Effects of sleep deprivation on your daily life

sleep deprivation

The human body needs at least seven to nine hours of sleep.

That is a biological fact you can’t get around. Yet, many people run on six or fewer hours on a regular basis. What they don’t realise is that lack of sleep impacts almost all areas of your daily life.

Emotional instability

Without enough rest, the area of the brain that processes emotions becomes hypersensitive to negative thoughts and experiences. That magnifies negative emotions. For example, your boss bumps up the due date of a work assignment, or your teenager slams the front door and you roll your eyes or say things you regret later. Small things that you’d normally be able to shrug off are enough to make you snap at family and co-workers.

Under normal circumstances, another area of the brain called the prefrontal cortex regulates emotions. But when you’re running low on sleep, it becomes dormant and doesn’t keep emotions in check. Irritability, sadness, anger, anxiety and eventually issues of depression can all run amok when you haven’t gotten enough sleep.

Growing hunger and food cravings

Hunger hormones get released in higher amounts after only one night of poor sleep. That’s also coupled with a decrease in satiety hormones. Poor sleep also causes the brain’s reward center to activate in such a way that it gets a bigger “hit” from sugary, high-fat foods. The result is intense cravings for foods full of empty calories that offer little nutritional value. Chronic sleep loss is often associated with conditions like obesity and diabetes due to weight fluctuations that may stem from sleep loss.

Depressed immune system

Your immune system needs sleep too. A now famous study conducted in 2009 found that a lack of sleep increased the chances of catching the common cold. That’s at least in part due to the fact that the immune system uses sleep time to recharge itself. T-cells are theorised to congregate in the lymph nodes where they’re prepared to fight germs and infection the next day. Sleep is also the time when the body develops its immune system memory, building its defenses at night.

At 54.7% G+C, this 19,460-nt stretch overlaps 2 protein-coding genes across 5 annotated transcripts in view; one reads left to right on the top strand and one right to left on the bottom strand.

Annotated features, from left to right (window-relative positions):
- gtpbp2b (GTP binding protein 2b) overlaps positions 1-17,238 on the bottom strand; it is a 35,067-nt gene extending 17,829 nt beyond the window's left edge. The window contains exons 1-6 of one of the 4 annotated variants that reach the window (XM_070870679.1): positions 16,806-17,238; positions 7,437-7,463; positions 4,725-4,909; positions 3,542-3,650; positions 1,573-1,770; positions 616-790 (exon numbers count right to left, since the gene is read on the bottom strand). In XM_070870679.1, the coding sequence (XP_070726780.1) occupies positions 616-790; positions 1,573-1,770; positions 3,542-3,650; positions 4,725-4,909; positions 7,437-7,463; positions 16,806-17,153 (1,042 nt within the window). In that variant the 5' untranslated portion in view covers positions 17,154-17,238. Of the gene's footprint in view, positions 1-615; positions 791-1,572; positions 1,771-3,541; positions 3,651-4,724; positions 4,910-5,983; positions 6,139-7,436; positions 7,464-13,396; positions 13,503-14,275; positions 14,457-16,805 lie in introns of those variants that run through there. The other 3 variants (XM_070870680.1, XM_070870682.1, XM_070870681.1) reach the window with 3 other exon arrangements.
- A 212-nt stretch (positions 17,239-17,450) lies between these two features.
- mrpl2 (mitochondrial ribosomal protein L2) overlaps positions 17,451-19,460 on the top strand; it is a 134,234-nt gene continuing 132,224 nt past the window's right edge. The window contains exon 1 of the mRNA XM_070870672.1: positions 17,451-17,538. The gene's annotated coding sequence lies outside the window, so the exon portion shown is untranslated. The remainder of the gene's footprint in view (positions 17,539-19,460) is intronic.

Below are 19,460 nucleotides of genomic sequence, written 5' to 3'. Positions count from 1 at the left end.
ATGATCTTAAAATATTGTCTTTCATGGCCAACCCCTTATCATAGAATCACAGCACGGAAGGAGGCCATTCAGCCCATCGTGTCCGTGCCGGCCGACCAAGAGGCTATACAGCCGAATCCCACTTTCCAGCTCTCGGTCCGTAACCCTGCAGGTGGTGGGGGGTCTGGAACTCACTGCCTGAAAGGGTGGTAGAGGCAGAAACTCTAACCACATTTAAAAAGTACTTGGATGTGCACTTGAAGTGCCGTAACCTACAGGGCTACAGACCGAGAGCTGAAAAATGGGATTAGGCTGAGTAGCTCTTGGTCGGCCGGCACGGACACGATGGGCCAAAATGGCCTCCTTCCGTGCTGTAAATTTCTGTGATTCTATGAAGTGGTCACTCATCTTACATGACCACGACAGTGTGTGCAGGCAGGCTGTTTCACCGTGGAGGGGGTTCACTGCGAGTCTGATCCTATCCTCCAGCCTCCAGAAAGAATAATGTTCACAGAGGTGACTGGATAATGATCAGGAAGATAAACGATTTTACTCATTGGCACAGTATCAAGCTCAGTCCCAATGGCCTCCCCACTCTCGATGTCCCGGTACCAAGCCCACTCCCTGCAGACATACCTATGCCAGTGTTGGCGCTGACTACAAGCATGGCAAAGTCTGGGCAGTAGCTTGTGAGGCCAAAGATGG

Without that time, your body is more susceptible to illness. In addition, it can take longer to get over any illnesses you do develop.

Getting back in good sleep shape

There aren’t many areas of your life that won’t eventually be affected by poor sleep. However, your sleep cycle readily responds to your habits, behaviours, and preferred schedule, which gives you the ability to improve your sleep quality.

• Pick a reasonable bedtime that allows you to sleep at least seven hours every night.

• Relieve stress before bed with a consistent bedtime routine. Start your routine at the same time each night and keep the order of your activities consistent. If stress keeps you awake, consider adding something like meditation or yoga that’s been shown to help with emotional and physical tension.

• Make sure the conditions in the bedroom are conducive to sleep. A cooler room temperature often helps the body maintain the lower body temperature needed for sleep. If you sleep warm, a cooling mattress or mattress topper, ceiling fan, or table fan can help.

• Watch out for stimulants and screen time before bed. Caffeine blocks sleep hormones for four hours or more depending on how your body responds to it. Electronic devices like cellphones and laptops can emit a bright blue light that suppresses sleep hormones. Avoid screens for at least two hours before bed.


Your body needs sleep. Without it, it cannot function as nature intended and your physical, mental and emotional well-being can be affected. When you make time for sleep, you make time to be your best self at home, work, or wherever you may be.


By Samantha Kemp, researcher at SleepHelp.org

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